One of the things that’s clear for conference attendees is the number of atheist and freethought organizations all over the country. There are dozens of community groups and affiliate organizations that all share common cause with us: encourage secularism, advocate for freethought, and promote humanism in the world. But most of all we are surrounded by people who have made an affirmative decision to love out loud.

So on this April Fools weekend we want to share this short note with you to encourage you to support your local groups and organizations, and always live out loud.

All the best!

It’s Always Paul! – March 5, 2018

Owen here… a month or so ago Rex made a blog post about something that we see with a greater than 95% consistency whenever we visit a bible study class somewhere: it’s always Paul. When we speak with atheist and free thinker groups usually our audiences are able to immediately grasp why this is significant to us, but in a recent conversation with a Christian I got a confused look and a question in reply: why should that be interesting? This blog post is my attempt to answer that question.

The Christian religion holds that there is a single deity having three parts, and that one of those three parts, Jesus, actually came down to earth and lived among us for a little over thirty years as a human being, roughly two thousand years ago. During the thirty or so years that Jesus was here, Christians believe that he spent the last year or two of his life traveling, teaching, and expanding on what God’s message and hope was for humanity, and then the culminating event of Jesus’ life was to be a human sacrifice to serve as a means for God to forgive humanity for its sins. I’m giving you the nutshell version.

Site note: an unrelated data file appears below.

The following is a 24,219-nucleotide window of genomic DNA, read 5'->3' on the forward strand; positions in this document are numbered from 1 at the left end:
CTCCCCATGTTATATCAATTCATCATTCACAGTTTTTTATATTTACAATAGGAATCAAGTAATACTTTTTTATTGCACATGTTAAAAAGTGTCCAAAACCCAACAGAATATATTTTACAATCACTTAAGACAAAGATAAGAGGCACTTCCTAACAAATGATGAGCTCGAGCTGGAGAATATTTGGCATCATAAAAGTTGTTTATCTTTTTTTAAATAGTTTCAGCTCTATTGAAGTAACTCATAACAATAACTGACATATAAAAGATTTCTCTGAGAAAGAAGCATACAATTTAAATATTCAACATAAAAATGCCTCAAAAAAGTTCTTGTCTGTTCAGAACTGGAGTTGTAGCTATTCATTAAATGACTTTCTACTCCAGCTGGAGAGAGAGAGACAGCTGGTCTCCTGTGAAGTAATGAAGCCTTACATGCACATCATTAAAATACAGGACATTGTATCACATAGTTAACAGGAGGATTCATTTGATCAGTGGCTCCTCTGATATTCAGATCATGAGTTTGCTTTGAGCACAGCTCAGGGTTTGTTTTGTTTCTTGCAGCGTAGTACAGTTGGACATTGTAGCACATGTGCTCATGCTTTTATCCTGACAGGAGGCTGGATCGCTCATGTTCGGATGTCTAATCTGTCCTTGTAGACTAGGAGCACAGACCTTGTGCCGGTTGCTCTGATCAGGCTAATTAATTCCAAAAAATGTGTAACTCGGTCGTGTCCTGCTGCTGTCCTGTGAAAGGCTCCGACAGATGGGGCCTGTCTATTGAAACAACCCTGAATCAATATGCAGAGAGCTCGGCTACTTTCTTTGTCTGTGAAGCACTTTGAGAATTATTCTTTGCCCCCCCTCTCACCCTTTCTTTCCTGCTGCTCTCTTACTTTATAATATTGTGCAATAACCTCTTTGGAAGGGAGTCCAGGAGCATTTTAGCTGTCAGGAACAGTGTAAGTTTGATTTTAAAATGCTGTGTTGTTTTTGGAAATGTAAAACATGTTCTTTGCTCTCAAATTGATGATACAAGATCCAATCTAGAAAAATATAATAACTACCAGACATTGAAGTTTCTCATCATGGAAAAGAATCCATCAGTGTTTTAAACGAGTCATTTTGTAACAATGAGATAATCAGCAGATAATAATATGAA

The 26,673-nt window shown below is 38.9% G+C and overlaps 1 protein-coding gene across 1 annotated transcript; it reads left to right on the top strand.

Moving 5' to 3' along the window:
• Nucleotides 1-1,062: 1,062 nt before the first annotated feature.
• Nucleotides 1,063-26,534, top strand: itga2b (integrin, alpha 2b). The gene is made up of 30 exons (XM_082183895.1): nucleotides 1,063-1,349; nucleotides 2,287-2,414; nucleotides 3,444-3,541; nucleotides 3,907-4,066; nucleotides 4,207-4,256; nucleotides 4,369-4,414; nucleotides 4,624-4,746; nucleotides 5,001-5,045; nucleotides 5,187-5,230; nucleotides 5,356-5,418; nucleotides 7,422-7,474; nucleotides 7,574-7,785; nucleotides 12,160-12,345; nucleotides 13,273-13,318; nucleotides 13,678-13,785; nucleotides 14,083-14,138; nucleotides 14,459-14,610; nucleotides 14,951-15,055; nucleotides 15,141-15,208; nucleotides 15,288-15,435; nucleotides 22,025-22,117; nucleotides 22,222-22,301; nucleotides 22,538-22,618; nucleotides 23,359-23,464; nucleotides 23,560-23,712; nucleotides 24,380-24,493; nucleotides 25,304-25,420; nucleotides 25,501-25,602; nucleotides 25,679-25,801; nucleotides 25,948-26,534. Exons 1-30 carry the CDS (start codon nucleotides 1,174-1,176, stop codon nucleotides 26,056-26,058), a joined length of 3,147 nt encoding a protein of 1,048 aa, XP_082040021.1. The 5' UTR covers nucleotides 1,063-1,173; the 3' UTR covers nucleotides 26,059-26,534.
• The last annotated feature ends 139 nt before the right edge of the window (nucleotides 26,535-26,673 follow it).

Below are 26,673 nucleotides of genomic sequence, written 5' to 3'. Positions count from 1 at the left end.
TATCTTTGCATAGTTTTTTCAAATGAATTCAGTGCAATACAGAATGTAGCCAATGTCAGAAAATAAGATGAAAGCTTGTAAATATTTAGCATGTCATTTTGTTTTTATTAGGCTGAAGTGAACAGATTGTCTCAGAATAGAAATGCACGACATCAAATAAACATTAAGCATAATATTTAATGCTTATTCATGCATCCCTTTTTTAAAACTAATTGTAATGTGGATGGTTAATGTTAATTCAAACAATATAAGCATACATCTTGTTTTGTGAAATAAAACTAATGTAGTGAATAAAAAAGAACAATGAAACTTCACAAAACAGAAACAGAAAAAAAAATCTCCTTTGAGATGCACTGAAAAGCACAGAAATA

The Christian holy text, the Bible, and in particular the New Testament of the Bible, contains four different accounts of Jesus’s life, and we call these the four gospels. Following the four gospels there is one document calls the Acts of the Apostles, which really just tells us stories about what the Apostles did, and after that are the thirteen letters attributed to the Apostle Paul (nobody really thinks Paul wrote the letter to the Hebrews and I am not counting that one – so I said there are thirteen). After Paul there are some other letters, and then the last book in the New Testament is a Revelation.